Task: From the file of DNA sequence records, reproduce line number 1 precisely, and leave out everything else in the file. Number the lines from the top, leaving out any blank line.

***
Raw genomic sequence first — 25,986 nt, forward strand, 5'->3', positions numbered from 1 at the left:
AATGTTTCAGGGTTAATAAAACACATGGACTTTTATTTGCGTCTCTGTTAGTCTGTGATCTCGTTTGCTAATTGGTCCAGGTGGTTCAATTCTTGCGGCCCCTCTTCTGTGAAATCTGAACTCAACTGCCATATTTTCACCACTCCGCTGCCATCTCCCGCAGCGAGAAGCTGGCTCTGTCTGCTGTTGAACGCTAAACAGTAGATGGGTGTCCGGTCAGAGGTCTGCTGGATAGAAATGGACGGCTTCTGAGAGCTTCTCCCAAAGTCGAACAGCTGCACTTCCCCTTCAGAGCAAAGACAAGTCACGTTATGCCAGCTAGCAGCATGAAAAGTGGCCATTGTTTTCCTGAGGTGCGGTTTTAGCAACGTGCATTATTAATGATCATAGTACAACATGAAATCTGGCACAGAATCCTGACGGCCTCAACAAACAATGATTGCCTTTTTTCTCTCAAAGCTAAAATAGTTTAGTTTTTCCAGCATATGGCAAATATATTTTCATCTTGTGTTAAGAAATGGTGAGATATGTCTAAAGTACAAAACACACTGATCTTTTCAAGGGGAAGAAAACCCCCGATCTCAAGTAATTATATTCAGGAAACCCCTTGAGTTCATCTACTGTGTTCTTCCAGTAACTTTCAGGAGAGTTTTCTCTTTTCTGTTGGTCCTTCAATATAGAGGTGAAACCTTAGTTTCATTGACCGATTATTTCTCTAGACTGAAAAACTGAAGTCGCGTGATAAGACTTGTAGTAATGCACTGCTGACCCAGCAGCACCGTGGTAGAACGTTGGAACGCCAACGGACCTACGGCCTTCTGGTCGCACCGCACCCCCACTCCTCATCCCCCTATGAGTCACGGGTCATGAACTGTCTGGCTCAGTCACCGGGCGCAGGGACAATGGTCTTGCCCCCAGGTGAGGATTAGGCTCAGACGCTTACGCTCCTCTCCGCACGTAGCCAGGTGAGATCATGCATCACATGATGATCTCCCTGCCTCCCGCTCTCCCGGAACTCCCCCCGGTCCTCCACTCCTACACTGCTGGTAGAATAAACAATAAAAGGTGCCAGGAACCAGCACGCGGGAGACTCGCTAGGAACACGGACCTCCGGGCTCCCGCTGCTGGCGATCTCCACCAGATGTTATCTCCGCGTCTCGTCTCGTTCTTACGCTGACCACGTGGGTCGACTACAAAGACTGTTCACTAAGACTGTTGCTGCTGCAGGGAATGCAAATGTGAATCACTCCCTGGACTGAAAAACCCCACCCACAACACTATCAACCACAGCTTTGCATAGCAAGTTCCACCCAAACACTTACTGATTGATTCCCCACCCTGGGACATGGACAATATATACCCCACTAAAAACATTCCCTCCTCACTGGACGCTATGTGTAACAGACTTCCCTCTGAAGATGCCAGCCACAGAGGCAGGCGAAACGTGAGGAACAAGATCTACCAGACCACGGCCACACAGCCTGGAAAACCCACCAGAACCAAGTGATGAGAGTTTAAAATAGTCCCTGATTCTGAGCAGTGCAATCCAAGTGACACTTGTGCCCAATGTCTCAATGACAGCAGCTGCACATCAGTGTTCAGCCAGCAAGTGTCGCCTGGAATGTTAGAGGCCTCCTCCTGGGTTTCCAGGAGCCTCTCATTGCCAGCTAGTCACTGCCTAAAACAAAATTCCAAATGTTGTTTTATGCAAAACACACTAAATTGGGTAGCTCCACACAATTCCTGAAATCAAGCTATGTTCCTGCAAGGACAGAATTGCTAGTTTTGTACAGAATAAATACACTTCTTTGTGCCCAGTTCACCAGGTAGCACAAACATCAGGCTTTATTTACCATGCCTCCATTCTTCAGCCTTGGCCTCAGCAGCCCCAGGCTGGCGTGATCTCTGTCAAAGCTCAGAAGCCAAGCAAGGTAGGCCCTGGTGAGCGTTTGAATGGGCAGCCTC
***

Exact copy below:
Raw genomic sequence first — 25,986 nt, forward strand, 5'->3', positions numbered from 1 at the left: